Shoe store fluoroscopes existed in the U.S. in the 40’s, as a sales gimmick. When studies found that cases of radiation-induced leukemia tend to peak 7-15 years after exposure., shoe store fluoroscopes were outlawed in most states in the late 50s (Adage: Good judgment comes from experience and much of that comes from bad judgment). The U.S. Public Health Service said the average device emitted between 7 and 14 roentgens per dose, but one study found that some machines emitted as much as 116 roentgens. (For comparison, a person standing within 1500 meters of ground zero at Hiroshima got hit with more than 300 roentgens. To think that X rays were once used to treat benign enlargements of the thymus, tonsils and adenoids, for instance, triggering many cases of thyroid cancer. Pregnant mothers and babies were routinely fluoroscoped by pediatricians, causing leukemia.
High frequency radiation has the ability to displace electrons from molecules in the body, thereby creating ionized molecules that undergo chemical changes. If these transformations take place in the chromosomes, the result may be cancer, while if they occur in the germ cells (which produce ova and sperm) the result may be sterility or birth defects. Experts say that if you’re planning a pregnancy, get a physical examination first so that any necessary x-rays can be taken prior to conception. Or, if you know or suspect that you’re pregnant, avoid all x-ray examinations of the back or lower abdomen unless there is a strong indication of a serious condition.
A pamphlet prepared by the U.S. Food and Drug Administration in cooperation the American College of Radiology suggest that while X-rays are often needed to establish an accurate diagnosis, there are conditions in which they are not medically necessary. The pamphlet provides tips for consumers on how to help their doctors and dentists use x-rays appropriately. It also includes a record card that enables the patient to keep track of the x-rays he has, the doctor who orders them, the purpose of each examination, its date and where the films are kept. ***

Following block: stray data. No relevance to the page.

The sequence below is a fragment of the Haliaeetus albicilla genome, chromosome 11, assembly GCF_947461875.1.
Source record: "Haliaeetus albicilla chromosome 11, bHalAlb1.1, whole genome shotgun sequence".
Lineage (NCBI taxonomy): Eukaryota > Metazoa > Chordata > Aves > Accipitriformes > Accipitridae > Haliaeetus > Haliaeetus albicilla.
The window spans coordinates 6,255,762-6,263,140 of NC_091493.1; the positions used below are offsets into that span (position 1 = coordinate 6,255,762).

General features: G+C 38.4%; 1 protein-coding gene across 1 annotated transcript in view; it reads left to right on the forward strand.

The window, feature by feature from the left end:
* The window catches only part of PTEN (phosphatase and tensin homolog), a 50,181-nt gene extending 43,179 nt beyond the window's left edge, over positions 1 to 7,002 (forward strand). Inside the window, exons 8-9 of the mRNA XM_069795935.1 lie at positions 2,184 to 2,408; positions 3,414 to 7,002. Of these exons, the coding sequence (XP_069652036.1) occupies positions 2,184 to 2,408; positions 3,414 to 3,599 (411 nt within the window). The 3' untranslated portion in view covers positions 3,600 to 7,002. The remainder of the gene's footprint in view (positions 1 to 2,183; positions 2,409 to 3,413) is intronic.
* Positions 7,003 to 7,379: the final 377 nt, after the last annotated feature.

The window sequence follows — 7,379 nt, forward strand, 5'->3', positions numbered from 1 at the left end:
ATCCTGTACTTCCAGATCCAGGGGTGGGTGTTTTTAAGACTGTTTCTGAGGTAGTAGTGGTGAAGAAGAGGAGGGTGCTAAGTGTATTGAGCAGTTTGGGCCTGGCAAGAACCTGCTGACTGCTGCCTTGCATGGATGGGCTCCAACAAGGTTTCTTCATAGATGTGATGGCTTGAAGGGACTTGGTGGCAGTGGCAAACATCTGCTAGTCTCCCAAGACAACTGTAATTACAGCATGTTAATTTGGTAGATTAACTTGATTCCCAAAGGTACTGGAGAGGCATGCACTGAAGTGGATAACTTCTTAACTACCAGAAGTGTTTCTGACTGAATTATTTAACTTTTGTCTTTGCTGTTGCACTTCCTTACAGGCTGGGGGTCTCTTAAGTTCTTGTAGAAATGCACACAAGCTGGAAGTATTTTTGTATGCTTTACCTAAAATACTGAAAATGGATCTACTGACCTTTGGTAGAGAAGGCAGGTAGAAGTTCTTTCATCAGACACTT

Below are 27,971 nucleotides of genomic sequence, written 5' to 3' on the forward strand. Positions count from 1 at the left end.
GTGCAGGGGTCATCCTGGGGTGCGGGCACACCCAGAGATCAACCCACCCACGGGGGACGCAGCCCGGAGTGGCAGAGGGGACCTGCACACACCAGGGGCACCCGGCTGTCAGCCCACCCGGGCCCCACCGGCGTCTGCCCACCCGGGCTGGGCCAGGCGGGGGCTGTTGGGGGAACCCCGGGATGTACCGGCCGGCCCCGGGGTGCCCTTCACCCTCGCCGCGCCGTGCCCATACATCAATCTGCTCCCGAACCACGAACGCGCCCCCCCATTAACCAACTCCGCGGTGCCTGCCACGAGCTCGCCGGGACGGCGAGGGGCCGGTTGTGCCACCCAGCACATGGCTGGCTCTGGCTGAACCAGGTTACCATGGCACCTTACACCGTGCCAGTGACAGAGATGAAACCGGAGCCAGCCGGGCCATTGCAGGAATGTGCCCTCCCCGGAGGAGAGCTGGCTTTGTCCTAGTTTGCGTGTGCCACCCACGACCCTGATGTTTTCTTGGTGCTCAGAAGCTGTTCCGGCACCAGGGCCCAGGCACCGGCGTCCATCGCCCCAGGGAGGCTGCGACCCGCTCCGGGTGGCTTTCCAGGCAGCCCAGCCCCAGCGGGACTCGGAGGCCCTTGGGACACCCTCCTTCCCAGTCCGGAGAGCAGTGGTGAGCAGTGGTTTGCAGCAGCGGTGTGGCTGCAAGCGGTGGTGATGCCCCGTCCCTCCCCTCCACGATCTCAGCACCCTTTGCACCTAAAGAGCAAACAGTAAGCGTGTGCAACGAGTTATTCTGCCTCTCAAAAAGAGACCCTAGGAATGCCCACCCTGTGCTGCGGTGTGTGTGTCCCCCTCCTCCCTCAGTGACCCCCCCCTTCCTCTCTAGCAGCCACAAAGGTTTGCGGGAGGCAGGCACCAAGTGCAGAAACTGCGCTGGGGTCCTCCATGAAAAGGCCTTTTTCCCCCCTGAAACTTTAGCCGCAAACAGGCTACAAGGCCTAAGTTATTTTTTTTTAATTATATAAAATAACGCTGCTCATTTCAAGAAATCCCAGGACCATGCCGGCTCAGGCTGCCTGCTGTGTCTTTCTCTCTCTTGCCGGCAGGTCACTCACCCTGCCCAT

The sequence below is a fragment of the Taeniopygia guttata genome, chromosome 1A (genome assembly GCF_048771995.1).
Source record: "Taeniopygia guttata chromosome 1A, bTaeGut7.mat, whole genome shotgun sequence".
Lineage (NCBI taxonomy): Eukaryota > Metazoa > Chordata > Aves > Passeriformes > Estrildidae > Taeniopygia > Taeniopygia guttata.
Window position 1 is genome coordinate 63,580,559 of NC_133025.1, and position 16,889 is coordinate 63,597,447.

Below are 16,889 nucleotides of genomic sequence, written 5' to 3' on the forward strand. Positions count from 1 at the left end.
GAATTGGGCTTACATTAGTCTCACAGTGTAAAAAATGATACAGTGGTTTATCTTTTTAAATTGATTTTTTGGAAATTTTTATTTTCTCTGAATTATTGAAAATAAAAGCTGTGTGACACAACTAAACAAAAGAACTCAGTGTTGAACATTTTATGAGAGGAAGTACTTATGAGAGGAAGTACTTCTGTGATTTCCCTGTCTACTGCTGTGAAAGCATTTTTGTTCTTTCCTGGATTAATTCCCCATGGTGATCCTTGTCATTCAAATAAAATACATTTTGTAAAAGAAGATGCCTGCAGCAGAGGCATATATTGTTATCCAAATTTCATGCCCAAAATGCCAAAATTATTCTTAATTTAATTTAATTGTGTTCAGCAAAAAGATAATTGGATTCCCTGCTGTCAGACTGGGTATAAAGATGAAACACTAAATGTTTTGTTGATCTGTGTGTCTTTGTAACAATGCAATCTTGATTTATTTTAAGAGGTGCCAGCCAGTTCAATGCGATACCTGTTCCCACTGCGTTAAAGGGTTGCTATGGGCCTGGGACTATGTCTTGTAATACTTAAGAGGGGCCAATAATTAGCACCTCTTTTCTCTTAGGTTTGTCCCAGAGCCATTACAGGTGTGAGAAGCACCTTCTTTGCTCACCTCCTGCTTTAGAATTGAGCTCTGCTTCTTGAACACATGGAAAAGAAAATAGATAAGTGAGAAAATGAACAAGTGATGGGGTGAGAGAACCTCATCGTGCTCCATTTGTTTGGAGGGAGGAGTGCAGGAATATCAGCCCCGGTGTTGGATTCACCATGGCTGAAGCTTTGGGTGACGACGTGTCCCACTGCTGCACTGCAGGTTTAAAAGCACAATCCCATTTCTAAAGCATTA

Decades ago, the American College of Radiology, which represents 13,500 board-certified x-ray specialists, joined several professional groups in urging restricted use of routine chest x-rays for job applicants, admission to hospitals, tuberculosis-screening programs and other purposes. The basis of their position was a study of U.S. FDA’s Bureau of Radiological Health which estimated that about a third of the X-rays performed in the U.S. are unjustified, costly and were not needed, since there was little likelihood that they would detect a disease, or change its treatment or outcome if they did.
The rhetoric of the City Health staff is plain hype and thus unconvincing. The data offered, about 1500-1800 TB patients treated yearly (but not increasing), is inconsistent with their claim that TB contagion has a geometric progression rate (one person infects 200 others). The spread of the disease, if any, cannot be considered sufficiently alarming to justify the proposition to invoke “police power” of the state, and therefore is highly inappropriate and objectionable.
Inordinate reliance on X-rays for TB prevention is not rational ─ it poses undue exposure to radiation risks to otherwise healthy taxpayers, as well as being an onerous imposition on them. Since TB bacilli are airborne in transmission, wouldn’t a no-spitting campaign be a more effective and lower-cost preventive? (Certainly, not a no-spitting ordinance, as it would go the way of the no-urination drive)
Sincerity in public health policy can be cheaply effected, as one doctor admitted, by good nutrition. Simple nutritious food builds a strong immune system, and, if augmented with good sanitation and personal hygiene, would protect public health from TB and other pathogens.
I do hope you would persevere in your role as City Council conscience.

The all-embracing ordinance proposal finally subsided into Ordinance 8847-2003 requiring each worker employed in licensed City establishments to pay an annual fee of P150 assessed by their employer for city coffers, in effect mutating from a public health measure into a revenue generating imposition. Status quo for the prostitutes.

No comments: